Sunday, May 26, 2013

Travel and Tourists

The NY Times has a small piece on travel. As the author states:

But not long ago, on a journey through India, I began to see things a little differently. For two weeks, I had been fairly battered by the daily chaos of budget travel. Then, on my last night in Kolkata, I met up with some particularly affluent friends who had spent their vacation escorted by private staff from one security-gated refuge to the next, and who were staying in a palatial five-star hotel on the outskirts of the city. In their cocoon of opulence, they quizzed me about my comical but vivid excursions, which had left me both exhausted and exhilarated. I began to realize that they suffered their own form of travel envy. The sense of control money provided them had also served to deaden their experience.

The economic gulf between travelers is part of a great tradition. Since the birth of leisure travel, aristocrats have been devising creative ways to isolate themselves from hoi polloi.

 Now I have traveled a great deal. I have started companies in some twenty countries and can manage about six languages. Perhaps that is the key.

I am reminded of my first trip to Russia as a tourist. It was 1995 if I recall and we went via a FinnAir tour, but unlike the rest of the Americans we went local. We stayed in the InTourist hotel, the old KGB managed facility, where Russian was required, took local cabs to meet our rich American fellow travelers at the Europa.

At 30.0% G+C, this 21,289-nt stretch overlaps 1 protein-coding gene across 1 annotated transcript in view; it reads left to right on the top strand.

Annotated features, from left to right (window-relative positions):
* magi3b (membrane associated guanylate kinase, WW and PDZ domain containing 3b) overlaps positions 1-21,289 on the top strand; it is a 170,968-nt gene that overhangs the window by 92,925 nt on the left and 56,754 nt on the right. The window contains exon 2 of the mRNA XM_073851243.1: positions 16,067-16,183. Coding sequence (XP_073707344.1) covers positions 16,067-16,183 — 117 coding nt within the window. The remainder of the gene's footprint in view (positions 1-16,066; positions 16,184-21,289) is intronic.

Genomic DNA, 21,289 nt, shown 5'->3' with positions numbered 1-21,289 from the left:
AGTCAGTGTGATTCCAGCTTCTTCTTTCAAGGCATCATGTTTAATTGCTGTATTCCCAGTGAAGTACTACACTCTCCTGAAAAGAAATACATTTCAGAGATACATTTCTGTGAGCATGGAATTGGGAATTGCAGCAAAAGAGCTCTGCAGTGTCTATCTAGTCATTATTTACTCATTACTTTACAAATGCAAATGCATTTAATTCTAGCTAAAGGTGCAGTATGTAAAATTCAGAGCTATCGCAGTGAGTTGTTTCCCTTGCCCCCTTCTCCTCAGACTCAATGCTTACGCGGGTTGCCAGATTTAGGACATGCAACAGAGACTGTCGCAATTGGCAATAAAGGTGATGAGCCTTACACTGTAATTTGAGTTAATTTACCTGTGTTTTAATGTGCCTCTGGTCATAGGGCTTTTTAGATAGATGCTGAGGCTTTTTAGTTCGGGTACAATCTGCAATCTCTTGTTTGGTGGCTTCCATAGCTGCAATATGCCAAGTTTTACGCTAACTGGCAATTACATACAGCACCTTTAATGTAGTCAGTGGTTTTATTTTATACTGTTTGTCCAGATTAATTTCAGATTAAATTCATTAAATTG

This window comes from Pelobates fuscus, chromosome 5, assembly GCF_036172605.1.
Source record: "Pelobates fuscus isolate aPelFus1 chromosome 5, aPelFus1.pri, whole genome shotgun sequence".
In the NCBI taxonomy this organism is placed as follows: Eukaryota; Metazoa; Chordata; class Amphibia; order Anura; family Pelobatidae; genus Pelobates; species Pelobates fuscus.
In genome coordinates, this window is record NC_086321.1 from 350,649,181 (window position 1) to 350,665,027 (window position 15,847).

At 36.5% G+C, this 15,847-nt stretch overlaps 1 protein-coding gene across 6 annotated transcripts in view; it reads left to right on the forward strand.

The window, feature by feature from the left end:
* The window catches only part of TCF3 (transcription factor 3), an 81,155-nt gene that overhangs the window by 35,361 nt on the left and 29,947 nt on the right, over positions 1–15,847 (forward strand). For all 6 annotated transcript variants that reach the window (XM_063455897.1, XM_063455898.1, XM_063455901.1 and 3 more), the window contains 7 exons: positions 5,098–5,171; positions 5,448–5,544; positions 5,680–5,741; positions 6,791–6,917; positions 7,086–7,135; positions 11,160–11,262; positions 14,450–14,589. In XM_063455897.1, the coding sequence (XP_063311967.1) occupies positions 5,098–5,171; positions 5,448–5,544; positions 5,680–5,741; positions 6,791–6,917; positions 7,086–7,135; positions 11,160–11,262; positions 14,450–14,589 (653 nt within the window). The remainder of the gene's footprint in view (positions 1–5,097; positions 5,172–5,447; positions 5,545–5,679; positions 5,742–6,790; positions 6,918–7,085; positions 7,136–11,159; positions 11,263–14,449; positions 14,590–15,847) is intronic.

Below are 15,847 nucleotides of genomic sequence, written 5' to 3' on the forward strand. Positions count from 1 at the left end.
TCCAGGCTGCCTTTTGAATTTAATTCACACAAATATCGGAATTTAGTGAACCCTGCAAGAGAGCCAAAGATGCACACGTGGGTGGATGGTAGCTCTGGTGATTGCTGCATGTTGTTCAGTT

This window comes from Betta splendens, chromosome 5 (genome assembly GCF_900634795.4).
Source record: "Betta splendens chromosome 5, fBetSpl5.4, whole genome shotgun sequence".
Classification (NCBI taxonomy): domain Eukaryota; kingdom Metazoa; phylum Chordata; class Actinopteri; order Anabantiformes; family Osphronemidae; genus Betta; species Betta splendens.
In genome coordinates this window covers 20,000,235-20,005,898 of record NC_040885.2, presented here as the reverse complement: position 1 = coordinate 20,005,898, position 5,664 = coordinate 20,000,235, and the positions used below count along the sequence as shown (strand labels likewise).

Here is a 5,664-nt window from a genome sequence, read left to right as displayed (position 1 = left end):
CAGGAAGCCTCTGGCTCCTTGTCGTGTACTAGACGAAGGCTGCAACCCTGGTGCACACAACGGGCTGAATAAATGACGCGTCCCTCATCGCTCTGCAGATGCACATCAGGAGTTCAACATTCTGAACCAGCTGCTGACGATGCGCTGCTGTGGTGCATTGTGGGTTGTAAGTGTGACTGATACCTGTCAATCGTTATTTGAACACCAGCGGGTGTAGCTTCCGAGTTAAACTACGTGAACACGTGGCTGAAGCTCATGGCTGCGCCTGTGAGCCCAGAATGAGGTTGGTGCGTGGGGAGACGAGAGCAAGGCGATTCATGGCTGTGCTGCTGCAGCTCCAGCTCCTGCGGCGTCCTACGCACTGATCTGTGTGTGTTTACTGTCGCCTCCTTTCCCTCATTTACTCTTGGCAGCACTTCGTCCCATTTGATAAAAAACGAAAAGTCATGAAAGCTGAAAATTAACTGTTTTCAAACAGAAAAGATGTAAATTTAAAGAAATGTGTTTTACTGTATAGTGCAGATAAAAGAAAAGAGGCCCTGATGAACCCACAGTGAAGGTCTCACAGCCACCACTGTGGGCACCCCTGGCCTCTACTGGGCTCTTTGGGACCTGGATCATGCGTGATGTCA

When we went to the Ballet we had a ticket for $0.75 each since I dressed in a local style and spoke in Russian, the other Americans paid $75 from the Concierge. My tickets were from the local box office. We hired a local Russian driver, a fried of our InTourist guide, but since we spoke Russian, and dressed not as Americans, we were shown St Petersburg the way only a Russian would be. Later my Russian partners were always amazed that I would rather take the metro in Moscow than a limo.

In Thailand I managed to disappear into the countryside, with a few words of Thai, and in Italy my limited Sicilian allowed me to get places no American would be allowed.

After 9/11 I was stranded in France, and off to Normandy, where my French was accepted and the people were wonderful. We lived in Bayeux for the duration. We did not wear shirts festooned with logos, no sneakers, always had jackets, shirts, real shoes. A few words of the language and we saw the soul of the people.

I remember my days as a US corporate executive, the limos and managed tours, one saw nothing, one walked away from the opportunity with nothing.

I remember sitting at bars, speaking a little Russian and Greek, learning more of the world than any CIA analyst in Langley. Even more so, more than any Secretary of State.

Why does one travel, to escape, to learn, to mingle? Or perhaps if one has excess of funds just to show off. Yet than one can do that with less exercise.